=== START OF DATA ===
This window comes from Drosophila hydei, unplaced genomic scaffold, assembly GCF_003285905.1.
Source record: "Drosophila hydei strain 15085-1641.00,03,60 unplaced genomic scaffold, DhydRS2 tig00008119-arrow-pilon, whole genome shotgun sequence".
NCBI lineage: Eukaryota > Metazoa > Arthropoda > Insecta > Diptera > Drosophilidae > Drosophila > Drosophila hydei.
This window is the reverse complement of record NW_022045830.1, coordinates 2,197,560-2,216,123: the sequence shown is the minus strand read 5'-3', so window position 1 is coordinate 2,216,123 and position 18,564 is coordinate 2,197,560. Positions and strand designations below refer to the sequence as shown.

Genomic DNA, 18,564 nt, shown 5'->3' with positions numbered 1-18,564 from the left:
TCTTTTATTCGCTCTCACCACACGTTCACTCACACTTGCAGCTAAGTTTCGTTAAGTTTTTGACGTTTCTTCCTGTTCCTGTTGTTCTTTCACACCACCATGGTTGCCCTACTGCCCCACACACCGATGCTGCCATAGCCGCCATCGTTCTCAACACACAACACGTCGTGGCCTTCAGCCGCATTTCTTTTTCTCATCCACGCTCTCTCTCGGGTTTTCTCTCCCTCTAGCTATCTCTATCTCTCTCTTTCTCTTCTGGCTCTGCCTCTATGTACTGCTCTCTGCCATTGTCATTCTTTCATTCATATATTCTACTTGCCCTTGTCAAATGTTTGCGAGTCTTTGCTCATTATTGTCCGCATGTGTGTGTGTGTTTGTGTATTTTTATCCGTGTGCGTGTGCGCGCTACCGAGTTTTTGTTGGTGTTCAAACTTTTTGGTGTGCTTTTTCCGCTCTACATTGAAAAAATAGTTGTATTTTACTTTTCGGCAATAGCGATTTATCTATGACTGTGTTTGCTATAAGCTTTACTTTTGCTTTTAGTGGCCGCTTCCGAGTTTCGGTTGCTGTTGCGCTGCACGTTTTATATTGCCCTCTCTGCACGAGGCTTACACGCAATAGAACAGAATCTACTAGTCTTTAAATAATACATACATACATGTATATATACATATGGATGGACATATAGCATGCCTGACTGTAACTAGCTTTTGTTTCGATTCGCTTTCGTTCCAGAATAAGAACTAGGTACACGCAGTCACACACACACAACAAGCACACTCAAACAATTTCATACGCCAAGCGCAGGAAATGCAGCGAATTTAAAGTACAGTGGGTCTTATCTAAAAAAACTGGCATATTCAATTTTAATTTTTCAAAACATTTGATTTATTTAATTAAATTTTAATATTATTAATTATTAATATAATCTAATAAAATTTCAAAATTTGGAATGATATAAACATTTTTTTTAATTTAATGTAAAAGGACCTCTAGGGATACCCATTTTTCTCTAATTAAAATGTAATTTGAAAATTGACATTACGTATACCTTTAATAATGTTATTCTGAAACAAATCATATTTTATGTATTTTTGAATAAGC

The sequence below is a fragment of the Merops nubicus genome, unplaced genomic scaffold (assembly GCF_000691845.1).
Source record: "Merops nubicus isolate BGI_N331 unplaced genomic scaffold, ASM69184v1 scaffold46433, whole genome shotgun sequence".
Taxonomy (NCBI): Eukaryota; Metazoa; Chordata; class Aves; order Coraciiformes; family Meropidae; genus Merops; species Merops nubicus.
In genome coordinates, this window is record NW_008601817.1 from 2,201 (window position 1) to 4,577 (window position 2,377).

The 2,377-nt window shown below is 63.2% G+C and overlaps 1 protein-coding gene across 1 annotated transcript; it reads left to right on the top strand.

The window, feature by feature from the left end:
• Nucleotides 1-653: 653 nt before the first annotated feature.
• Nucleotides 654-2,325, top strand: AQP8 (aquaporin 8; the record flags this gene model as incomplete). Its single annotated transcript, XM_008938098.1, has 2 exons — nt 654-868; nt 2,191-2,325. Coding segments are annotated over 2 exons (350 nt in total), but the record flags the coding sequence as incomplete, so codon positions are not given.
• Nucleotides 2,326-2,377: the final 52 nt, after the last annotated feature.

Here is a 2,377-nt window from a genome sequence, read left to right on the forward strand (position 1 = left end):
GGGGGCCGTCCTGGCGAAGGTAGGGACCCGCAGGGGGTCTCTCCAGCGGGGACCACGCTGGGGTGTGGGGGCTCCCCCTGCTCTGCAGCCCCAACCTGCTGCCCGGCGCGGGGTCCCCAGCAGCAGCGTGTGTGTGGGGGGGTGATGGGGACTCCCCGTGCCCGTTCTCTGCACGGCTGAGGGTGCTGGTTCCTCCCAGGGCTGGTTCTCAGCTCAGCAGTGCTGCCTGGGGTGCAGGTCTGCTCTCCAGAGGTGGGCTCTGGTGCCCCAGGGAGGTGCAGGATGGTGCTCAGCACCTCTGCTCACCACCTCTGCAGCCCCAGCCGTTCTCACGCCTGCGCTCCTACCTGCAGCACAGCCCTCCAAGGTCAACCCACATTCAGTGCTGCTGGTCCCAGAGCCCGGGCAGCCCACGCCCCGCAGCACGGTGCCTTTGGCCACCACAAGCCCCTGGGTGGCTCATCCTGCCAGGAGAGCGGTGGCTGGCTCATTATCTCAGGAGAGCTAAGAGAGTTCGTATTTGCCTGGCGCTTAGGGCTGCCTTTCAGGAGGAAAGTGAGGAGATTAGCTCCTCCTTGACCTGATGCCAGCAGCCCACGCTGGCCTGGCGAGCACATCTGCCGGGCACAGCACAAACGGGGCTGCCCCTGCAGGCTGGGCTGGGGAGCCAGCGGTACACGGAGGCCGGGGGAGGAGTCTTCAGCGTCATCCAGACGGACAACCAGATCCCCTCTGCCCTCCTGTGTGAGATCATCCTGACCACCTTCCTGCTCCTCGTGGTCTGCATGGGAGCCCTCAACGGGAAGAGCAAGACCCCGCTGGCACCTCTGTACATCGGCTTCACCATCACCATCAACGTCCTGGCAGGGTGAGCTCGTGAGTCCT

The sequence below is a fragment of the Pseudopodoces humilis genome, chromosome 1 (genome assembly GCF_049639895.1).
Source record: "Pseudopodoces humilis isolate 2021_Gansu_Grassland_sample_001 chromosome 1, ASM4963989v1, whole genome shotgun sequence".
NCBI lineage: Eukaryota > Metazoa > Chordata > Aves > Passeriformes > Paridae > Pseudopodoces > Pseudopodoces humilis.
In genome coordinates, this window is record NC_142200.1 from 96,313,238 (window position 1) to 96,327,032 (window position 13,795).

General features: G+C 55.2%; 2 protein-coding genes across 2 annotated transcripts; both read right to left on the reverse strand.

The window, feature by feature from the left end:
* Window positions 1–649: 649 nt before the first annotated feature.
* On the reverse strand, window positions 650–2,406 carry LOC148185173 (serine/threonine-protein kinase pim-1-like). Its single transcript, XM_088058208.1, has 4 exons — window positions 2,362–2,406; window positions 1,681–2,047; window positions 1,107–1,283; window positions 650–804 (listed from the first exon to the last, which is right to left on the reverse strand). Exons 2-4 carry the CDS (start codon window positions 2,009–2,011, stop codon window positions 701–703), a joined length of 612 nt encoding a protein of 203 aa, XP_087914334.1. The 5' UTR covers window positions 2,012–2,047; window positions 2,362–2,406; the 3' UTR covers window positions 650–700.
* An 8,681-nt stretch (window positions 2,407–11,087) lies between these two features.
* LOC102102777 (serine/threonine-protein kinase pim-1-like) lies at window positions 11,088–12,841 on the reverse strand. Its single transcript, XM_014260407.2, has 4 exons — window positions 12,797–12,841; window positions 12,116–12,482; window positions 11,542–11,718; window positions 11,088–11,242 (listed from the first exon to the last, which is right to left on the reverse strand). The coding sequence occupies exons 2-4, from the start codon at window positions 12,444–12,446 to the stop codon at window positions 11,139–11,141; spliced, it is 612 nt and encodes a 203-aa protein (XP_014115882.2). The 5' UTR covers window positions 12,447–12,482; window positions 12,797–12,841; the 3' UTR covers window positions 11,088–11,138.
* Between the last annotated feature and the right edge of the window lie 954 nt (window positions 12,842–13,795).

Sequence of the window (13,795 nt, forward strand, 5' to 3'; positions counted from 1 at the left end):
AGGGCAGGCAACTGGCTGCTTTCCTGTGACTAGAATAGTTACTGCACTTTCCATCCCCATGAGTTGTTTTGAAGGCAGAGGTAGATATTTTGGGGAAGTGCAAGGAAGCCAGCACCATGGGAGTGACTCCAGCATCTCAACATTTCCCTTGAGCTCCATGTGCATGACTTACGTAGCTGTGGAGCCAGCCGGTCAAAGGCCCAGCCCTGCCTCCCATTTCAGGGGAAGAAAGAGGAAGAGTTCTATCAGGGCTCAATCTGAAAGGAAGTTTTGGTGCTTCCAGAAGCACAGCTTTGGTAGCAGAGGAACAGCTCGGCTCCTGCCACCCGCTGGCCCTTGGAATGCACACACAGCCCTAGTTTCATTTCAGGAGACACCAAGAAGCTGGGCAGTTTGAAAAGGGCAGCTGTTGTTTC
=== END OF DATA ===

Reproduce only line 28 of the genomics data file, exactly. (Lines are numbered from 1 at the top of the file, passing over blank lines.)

* Between the last annotated feature and the right edge of the window lie 954 nt (window positions 12,842–13,795).